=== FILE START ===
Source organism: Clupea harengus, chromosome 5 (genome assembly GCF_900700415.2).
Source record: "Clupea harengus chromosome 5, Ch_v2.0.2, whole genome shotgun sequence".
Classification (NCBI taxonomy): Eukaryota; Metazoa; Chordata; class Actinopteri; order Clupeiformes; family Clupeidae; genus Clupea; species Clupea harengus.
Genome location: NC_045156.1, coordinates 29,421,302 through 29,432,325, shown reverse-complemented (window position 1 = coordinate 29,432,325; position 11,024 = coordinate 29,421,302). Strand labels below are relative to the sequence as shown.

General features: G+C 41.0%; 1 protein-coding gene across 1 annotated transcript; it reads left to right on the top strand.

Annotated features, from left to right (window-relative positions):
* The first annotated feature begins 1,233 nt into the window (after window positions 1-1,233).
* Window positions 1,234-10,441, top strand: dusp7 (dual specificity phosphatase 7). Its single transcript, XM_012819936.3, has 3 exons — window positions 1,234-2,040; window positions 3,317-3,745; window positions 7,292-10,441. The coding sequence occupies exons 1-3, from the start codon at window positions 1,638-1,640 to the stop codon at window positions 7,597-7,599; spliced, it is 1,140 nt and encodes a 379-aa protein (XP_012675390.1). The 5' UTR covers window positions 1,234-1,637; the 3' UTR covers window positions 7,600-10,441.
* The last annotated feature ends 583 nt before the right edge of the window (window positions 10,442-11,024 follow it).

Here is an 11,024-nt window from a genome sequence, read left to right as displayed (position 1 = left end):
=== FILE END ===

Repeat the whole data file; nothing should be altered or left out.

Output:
Source organism: Clupea harengus, chromosome 5 (genome assembly GCF_900700415.2).
Source record: "Clupea harengus chromosome 5, Ch_v2.0.2, whole genome shotgun sequence".
Classification (NCBI taxonomy): Eukaryota; Metazoa; Chordata; class Actinopteri; order Clupeiformes; family Clupeidae; genus Clupea; species Clupea harengus.
Genome location: NC_045156.1, coordinates 29,421,302 through 29,432,325, shown reverse-complemented (window position 1 = coordinate 29,432,325; position 11,024 = coordinate 29,421,302). Strand labels below are relative to the sequence as shown.

General features: G+C 41.0%; 1 protein-coding gene across 1 annotated transcript; it reads left to right on the top strand.

Annotated features, from left to right (window-relative positions):
* The first annotated feature begins 1,233 nt into the window (after window positions 1-1,233).
* Window positions 1,234-10,441, top strand: dusp7 (dual specificity phosphatase 7). Its single transcript, XM_012819936.3, has 3 exons — window positions 1,234-2,040; window positions 3,317-3,745; window positions 7,292-10,441. The coding sequence occupies exons 1-3, from the start codon at window positions 1,638-1,640 to the stop codon at window positions 7,597-7,599; spliced, it is 1,140 nt and encodes a 379-aa protein (XP_012675390.1). The 5' UTR covers window positions 1,234-1,637; the 3' UTR covers window positions 7,600-10,441.
* The last annotated feature ends 583 nt before the right edge of the window (window positions 10,442-11,024 follow it).

Here is an 11,024-nt window from a genome sequence, read left to right as displayed (position 1 = left end):